The Real Differences Between Kefir and Buttermilk
Both milk kefir and buttermilk are probiotic-rich drinks full of gut-healthy bacteria. The main difference between kefir and buttermilk is in the number of beneficial bacteria each has to offer.
Depending on the variety that you use, milk kefir grains may contain up to 60 strains of beneficial bacteria and yeasts. See the full list here (source). While buttermilk only has one strain, either Lactobacillus bulgaricus or Lactococcus lactis, depending on the manufacturer.
So if you are trying to decide which one is better for your gut health, then kefir is the answer.
What are probiotics?
Probiotics are living microorganisms that help balance the good and bad bacteria that live in the digestive system.
Good bacteria in the gut ensure the appropriate absorption of vitamins and minerals and synthesizes them as well. A well-functioning gut with healthy gut flora holds the roots to good health; the rest of the body cannot thrive without a well-functioning digestive system.
A healthy gut provides a more balanced metabolism, body weight, and a stronger immune system. It also helps produce essential vitamins and nutrients for your body, improves brain function, and elevates your mood.
The diverse and multiple functions of gut flora reach far beyond the gut itself. A build-up of negative microbes or bad bacteria in our digestive system can cause toxicity build-up. So, no matter what you do, you can’t get better.
One of the easiest ways to balance your gut microbiome is by consuming fermented foods, i.e., kefir and/or buttermilk.
Nutritional Differences Between Kefir and Buttermilk
Actually, kefir and buttermilk have quite a few similarities in their nutritional profile. The following stats are for a one-cup serving.
Both kefir and buttermilk contain a similar amount of potassium. An 8 oz. serving of Lifeway plain kefir contains about 376 mg of potassium (source) and 2% buttermilk just surpasses it with 439 mg of potassium. (source)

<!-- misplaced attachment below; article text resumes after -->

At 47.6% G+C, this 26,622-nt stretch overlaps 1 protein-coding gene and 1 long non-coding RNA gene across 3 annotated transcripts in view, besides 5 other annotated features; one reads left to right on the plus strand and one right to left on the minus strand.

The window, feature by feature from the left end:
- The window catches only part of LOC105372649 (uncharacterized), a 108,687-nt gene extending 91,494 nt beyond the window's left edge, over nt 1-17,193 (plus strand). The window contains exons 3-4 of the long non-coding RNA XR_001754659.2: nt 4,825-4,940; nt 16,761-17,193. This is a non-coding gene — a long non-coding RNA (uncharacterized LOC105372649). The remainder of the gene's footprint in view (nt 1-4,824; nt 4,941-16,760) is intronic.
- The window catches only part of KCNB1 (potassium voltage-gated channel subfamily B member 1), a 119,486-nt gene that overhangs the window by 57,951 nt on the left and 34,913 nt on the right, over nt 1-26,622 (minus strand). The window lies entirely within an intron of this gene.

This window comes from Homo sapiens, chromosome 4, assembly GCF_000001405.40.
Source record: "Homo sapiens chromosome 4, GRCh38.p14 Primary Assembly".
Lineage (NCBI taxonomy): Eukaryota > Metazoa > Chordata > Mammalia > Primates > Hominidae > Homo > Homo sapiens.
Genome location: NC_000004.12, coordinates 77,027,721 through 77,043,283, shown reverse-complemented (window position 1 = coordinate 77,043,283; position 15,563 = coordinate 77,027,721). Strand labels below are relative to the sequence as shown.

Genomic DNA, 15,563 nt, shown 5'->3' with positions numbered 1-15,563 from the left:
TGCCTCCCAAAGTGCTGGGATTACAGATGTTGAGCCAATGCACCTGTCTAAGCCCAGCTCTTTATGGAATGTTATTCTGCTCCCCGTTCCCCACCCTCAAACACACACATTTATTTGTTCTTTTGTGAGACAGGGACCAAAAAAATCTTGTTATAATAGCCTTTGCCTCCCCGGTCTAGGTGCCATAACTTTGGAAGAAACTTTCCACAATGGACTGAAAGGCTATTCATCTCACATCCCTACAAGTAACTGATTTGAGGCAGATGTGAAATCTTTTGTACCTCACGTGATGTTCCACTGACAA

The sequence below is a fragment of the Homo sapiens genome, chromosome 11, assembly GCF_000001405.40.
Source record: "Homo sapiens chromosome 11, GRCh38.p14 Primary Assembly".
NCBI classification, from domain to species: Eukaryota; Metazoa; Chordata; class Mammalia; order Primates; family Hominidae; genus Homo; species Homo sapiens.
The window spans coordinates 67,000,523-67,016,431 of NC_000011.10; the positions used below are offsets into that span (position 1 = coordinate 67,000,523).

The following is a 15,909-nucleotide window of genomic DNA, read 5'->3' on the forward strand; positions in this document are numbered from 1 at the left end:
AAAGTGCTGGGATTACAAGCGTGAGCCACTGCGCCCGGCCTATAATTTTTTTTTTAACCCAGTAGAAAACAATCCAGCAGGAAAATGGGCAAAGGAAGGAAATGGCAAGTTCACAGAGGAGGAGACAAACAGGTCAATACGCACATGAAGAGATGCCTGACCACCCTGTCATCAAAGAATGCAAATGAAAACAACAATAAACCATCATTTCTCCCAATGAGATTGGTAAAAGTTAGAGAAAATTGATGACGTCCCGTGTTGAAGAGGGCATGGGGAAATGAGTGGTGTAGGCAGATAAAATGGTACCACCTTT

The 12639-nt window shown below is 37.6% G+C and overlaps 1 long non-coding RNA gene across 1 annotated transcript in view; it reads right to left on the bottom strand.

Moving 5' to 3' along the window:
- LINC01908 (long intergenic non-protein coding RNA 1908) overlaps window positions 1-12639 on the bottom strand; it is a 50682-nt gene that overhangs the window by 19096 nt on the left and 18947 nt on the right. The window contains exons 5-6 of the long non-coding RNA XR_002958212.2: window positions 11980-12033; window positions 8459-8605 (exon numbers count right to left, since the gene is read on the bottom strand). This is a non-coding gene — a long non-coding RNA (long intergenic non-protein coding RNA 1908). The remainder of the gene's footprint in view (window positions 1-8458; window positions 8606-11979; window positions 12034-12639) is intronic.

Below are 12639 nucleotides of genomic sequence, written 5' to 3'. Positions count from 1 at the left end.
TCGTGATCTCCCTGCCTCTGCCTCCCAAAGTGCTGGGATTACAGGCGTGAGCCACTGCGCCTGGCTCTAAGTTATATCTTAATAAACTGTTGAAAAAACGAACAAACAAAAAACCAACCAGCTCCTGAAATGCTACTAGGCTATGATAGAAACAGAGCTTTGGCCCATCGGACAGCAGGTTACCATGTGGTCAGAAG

|Protein||6 grams||7.83 grams|
|Carbohydrates||15 grams||11.9 grams|
|Fat||2 grams||8.08 grams|
|Potassium||376 mg||370 mg|
Benefits of Kefir
Kefir grains are a mixture of bacteria and yeasts in a matrix of proteins, lipids, and sugars. Many say this symbiotic matrix forms grains that look like tiny cauliflower florets. Kefir is packed with many vital nutrients and vitamins.
- vitamin B12
- vitamin D
- vitamin K2
- bioactive compounds
- organic acids and peptides
Milk kefir is rich in calcium and vitamin K2, which can increase bone health and with regular consumption it has been shown to reduce the risk of bone fractures by 81%. (source)
The K2 vitamin helps calcium metabolize and get into the bone to prevent fractures and keep your bones strong,
While it is true kefir is a source of K2, it actually depends on the quality of the milk used to make the kefir. If the milk is from grass-fed cows then the amount of K2 will be higher. Furthermore, the bacteria in the kefir grains also produce some K2.
Nailing down the exact amount of K2 that is in kefir was difficult. I was able to find one scientific study that states there are 5 µg/100 g (or 3.5oz.). However, it did not list the type of milk used in the kefir sample or how much derived from the milk or the bacteria that is also in kefir grains. (source)
Compare that to other sources of K2 (source)
Natto 939 mcg
Goose Liver 370 mcg
Beef Liver 263 mcg
Kimchi 42 mcg
Kefir 5 mcg
Per (100g) or 3.5 oz. of food*
µg and mcg are the same measurements.
To make a dairy-free version of kefir, you can substitute coconut water, coconut milk or other sweet liquids for the milk. However, these will not have the same nutrient profile as dairy-based kefir.
Benefits of Buttermilk
Buttermilk is similar to yogurt, and it’s highly popular in India, Asia, Europe, and the Balkans.
Buttermilk packs a lot of nutrition into a small serving.
- lactic acid
- vitamin B12
- vitamin A
- vitamin D
2% buttermilk has 250 mg of calcium per cup, which can be helpful in preventing osteoporosis, making it especially good for people concerned with their bone health. (source)
Buttermilk has the same amount of protein as skim milk and less fat than regular milk because the fat is skimmed off the top during the process of making butter. The leftover liquid is now lower in fat.
It is very versatile since you can buy it in a few different forms. Fresh, frozen, and powdered are all available on the market, making it easy to incorporate into any recipe.